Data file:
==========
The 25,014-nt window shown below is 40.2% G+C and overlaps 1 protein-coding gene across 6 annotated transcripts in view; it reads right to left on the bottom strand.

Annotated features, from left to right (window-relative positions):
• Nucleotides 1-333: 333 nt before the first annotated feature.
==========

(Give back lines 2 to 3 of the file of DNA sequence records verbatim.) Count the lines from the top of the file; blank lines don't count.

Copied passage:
Annotated features, from left to right (window-relative positions):
• Nucleotides 1-333: 333 nt before the first annotated feature.